SILLY, weakly foolish, stupid. This is the current sense of a word which has much changed its meaning. The O.E. scdig (usually ges&lig) meant prosperous, happy, and was formed from sal, time, season, hence happiness, cf. Icel. scda, bliss; Ger. selig, blessed, happy, etc., probably also allied to Lat. sahus, whole, safe. The development of meaning is happy, blessed, innocent or simple, thence helpless, weak, and so foolish. The old provincial and Scottish word for a caul (q.v.) was " sillyhow," i.e. " lucky cap." The development of meaning of " simple," literally " onefold " (Lat. simplex), plain, artless, hence unlearned, foolish, is somewhat parallel. A special meaning of " simple," in the sense of medicinal herbs, is due to the supposition that each herb had its own particular or simple medicinal value.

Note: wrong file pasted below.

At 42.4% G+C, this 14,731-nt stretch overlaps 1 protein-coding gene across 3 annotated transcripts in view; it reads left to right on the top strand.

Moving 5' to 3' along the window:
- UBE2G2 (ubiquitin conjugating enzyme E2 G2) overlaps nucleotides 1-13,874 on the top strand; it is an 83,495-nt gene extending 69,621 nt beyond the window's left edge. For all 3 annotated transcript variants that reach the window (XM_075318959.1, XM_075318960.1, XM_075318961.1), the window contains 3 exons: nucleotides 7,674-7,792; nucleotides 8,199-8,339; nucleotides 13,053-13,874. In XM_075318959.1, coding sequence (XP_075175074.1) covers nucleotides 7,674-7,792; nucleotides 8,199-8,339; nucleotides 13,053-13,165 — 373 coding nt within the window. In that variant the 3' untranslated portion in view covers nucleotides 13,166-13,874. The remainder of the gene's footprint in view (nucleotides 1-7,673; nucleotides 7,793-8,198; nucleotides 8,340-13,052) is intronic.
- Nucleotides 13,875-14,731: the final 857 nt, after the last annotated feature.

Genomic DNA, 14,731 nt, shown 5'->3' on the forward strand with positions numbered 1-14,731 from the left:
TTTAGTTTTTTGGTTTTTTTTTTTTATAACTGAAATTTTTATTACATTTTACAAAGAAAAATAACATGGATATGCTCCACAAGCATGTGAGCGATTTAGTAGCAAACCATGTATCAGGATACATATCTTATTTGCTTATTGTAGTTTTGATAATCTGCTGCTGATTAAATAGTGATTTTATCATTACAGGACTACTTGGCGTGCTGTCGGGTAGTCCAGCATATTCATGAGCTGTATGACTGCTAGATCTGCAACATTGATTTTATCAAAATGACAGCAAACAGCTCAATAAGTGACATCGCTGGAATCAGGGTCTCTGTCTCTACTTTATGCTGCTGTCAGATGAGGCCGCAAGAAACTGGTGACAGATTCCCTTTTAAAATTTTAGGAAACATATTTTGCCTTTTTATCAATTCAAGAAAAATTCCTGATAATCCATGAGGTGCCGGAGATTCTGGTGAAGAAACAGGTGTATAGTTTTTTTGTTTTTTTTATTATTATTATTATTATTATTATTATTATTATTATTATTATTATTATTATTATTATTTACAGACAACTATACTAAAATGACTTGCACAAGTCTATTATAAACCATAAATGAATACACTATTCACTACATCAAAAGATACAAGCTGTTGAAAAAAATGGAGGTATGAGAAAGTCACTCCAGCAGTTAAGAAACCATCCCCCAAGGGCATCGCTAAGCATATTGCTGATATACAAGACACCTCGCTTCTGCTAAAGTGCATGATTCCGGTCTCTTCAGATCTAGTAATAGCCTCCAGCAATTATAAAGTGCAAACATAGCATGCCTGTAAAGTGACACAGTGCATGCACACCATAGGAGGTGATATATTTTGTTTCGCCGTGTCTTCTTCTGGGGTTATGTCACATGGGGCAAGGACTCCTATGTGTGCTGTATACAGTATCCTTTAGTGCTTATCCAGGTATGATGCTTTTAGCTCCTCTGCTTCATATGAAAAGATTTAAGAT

Note - this article incorporates content from Encyclopaedia Britannica, Eleventh Edition, (1910-1911)